Academic journal article Houston Journal of International Law

Amazon Doesn't Have an Antitrust Problem: An Antitrust Analysis of Amazon's Business Practices

Academic journal article Houston Journal of International Law

Amazon Doesn't Have an Antitrust Problem: An Antitrust Analysis of Amazon's Business Practices

Article excerpt

I.      INTRODUCTION II.     CURRENT EVENTS III.    THE PURPOSE OF ANTITRUST LAWS IV.     EVALUATING MARKET POWER         A.   Product Market         B.   Geographic Market V.      MONOPOLIES VI.     ANTICOMPETITIVE BEHAVIORS         A.   Prices         B.   Consumer Choice VII.    CONSUMER WELFARE VIII.   CONCLUSION 


Amazon is the world's largest online retailer. (1) Its credentials do not stop there: Amazon is also the world's third largest retailer, the third largest streaming media company, and the largest cloud-computing provider. (2) While Amazon started as an online book seller, it has quickly become a one-stop shop for a wide variety of items, such as clothes, movies, and deer-repelling wolf urine. (3) Consequentially, Amazon now captures nearly one out of every two dollars Americans spend online. (4) The Amazon Empire has continued to grow through a variety of acquisitions to expand its sales online and off. (5) Amazon's rising significance in the world economy has led to growing antitrust concerns from consumers, businesses, and economists. (6) Despite the public outcry, when evaluating Amazon under United States antitrust laws, it is difficult to find a problem.

This note explores whether Amazon has engaged in anticompetitive behavior that would violate antitrust regulations, the purpose of American antitrust law compared to EU law, how market power is defined, and whether Amazon's practices harm consumer welfare. Ultimately, Amazon does not have an antitrust problem.


Amazon's size has become a political debate. Donald Trump claimed in 2016 that Amazon has a "huge antitrust problem." (7) He is not the only one concerned with Amazon's size. An article from The New Republic proclaimed that Amazon had become a monopoly and "must be stopped." (8) Congress now has an Antitrust Caucus, which in December 2017 introduced a bill sponsored by democrat Keith Ellison that would require the Department of Justice and the Federal Trade Commission to conduct annual retrospective studies of how approved mergers impacted prices, jobs, wages, and local economies. (9) From both sides of the aisle, concern grows over whether Amazon and other companies are violating antitrust laws. (10)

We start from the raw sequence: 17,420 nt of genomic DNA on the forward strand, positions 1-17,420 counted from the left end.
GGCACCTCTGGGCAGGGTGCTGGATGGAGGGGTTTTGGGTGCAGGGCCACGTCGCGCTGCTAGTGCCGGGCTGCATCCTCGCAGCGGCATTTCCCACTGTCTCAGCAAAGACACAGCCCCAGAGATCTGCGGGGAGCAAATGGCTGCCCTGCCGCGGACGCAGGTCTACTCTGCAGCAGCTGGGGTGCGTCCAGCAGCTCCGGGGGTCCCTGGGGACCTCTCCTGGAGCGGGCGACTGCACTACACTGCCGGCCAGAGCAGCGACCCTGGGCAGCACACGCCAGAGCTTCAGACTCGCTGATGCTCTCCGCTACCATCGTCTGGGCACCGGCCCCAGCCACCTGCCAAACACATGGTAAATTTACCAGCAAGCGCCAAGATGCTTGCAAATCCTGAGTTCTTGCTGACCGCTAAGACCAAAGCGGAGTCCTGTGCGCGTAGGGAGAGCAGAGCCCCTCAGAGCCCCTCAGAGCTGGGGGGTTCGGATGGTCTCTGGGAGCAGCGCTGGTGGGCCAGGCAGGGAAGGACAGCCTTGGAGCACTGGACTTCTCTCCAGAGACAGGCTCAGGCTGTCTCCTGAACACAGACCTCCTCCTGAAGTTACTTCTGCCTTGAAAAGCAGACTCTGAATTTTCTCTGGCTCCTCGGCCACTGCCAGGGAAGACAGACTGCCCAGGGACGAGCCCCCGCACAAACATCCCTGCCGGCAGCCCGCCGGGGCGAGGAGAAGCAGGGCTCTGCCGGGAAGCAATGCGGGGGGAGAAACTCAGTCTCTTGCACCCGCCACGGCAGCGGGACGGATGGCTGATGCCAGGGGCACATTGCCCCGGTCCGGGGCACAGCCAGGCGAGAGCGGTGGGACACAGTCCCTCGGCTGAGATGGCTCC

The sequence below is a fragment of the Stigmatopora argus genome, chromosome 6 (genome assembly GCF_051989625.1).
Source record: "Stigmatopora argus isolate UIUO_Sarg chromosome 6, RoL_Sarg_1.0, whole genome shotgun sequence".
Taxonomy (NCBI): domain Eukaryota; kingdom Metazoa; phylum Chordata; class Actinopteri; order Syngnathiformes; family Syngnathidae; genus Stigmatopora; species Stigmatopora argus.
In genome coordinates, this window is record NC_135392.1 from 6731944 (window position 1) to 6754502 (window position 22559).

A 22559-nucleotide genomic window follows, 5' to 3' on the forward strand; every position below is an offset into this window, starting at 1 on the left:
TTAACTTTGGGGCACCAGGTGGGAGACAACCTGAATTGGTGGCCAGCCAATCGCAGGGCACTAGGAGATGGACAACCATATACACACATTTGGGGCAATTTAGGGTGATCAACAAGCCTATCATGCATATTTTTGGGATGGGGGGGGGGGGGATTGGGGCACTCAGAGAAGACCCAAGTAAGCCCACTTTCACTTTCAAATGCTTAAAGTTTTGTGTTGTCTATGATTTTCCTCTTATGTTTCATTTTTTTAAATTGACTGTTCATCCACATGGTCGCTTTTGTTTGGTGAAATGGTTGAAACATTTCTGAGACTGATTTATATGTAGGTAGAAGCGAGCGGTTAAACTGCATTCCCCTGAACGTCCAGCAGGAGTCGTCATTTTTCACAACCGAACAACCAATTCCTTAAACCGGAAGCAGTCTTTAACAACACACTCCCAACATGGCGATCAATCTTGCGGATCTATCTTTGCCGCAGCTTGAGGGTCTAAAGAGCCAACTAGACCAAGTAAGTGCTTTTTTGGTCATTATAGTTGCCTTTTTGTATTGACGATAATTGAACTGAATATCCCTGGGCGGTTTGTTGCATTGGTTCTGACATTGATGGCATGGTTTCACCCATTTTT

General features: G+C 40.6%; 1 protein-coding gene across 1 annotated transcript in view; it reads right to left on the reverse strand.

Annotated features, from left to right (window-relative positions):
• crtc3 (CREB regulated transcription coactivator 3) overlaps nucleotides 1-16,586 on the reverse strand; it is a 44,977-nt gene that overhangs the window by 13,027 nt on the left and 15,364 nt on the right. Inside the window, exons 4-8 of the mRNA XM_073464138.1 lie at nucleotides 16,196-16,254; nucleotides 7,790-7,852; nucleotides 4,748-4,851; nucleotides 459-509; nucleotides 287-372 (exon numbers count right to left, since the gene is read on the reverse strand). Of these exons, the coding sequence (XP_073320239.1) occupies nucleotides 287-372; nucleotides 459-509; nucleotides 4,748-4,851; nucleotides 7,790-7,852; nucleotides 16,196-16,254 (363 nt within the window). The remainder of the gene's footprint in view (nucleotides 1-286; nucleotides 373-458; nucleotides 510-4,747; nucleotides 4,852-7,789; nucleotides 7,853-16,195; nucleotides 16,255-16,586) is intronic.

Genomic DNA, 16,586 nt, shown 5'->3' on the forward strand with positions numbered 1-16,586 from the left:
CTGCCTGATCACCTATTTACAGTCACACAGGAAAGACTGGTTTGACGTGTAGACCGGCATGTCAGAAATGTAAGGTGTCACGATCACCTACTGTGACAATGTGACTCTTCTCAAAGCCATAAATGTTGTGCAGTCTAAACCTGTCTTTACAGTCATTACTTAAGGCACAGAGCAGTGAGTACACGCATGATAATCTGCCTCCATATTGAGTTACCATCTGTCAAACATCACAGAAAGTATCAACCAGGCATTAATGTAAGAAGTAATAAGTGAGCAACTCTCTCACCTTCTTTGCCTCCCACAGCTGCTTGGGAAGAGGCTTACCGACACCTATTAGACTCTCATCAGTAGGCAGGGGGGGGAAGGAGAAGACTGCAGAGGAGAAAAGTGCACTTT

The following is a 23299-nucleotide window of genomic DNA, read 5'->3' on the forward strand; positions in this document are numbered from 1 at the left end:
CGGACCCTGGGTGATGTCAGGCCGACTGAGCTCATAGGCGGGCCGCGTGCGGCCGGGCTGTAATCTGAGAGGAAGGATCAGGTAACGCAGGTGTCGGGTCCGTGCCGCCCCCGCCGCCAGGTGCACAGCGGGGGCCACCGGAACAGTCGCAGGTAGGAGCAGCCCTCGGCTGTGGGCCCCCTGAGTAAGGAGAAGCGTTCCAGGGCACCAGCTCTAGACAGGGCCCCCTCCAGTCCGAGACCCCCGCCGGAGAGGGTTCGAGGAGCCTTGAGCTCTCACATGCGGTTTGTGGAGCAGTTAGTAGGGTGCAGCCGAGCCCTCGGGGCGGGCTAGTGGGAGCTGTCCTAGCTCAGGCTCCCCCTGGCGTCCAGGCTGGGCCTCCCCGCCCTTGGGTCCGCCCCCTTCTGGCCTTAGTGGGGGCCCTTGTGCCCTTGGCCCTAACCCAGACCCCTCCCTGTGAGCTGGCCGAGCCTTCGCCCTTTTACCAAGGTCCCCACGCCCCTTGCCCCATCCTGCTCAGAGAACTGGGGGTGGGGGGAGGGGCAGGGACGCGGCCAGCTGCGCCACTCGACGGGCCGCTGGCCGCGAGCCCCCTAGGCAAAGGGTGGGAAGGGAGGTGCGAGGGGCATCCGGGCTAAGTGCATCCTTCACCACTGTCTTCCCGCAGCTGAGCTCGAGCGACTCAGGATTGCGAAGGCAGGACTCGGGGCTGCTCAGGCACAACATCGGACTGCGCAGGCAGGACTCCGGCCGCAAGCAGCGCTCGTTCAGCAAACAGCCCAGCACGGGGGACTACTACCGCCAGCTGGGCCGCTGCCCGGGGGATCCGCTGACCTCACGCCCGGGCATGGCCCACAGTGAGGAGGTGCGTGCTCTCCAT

Amazon has been acquiring businesses since 1998. (11) Amazon purchased IMDb (less known by its full name the Internet Movie Database), Quidsi, and Zappos, an online shoe and apparel retailer. (12) Amazon has purchased websites that help drive consumers to their products, such as Goodreads, a book review website, and Twitch, a streaming platform where people watch others play video games. (13) In June 2017, Amazon acquired Whole Foods, marking its first reach into brick-and-mortar commerce. (14) Gene Munster, an analyst at Loup Ventures, predicted Amazon would next acquire Target in 2018. (15) He theorized Target would be an attractive choice to continue Amazon's move into physical stores and capture more parents as customers. (16) This theory reflects how analysts have come to regard Amazon: as a giant that will only continue to grow.

E-commerce is not the only industry with an increasing concentration of wealth in one or more companies. In 2000, the U.S. beer market had twenty-two players. (17) In 2012, the number had reduced to four. (18) Together, they controlled three-fourths of all sales in the U.S., and almost half of beer sales globally. (19) Other industries are just as concentrated. In 2016, 90% of new online ad dollars went to Google and Facebook. (20) Eighty percent of airplane seats are sold by only four airlines. (21) Oxfam, an international confederation of twenty NGOs, released a report with an infographic showing that after a series of acquisitions, ten companies own almost every large food and beverage brand in the world. (22) To understand why nothing is being done in response, we have to understand the purpose and limits of antitrust.


Antitrust laws are the "Magna Carta of free enterprise. …

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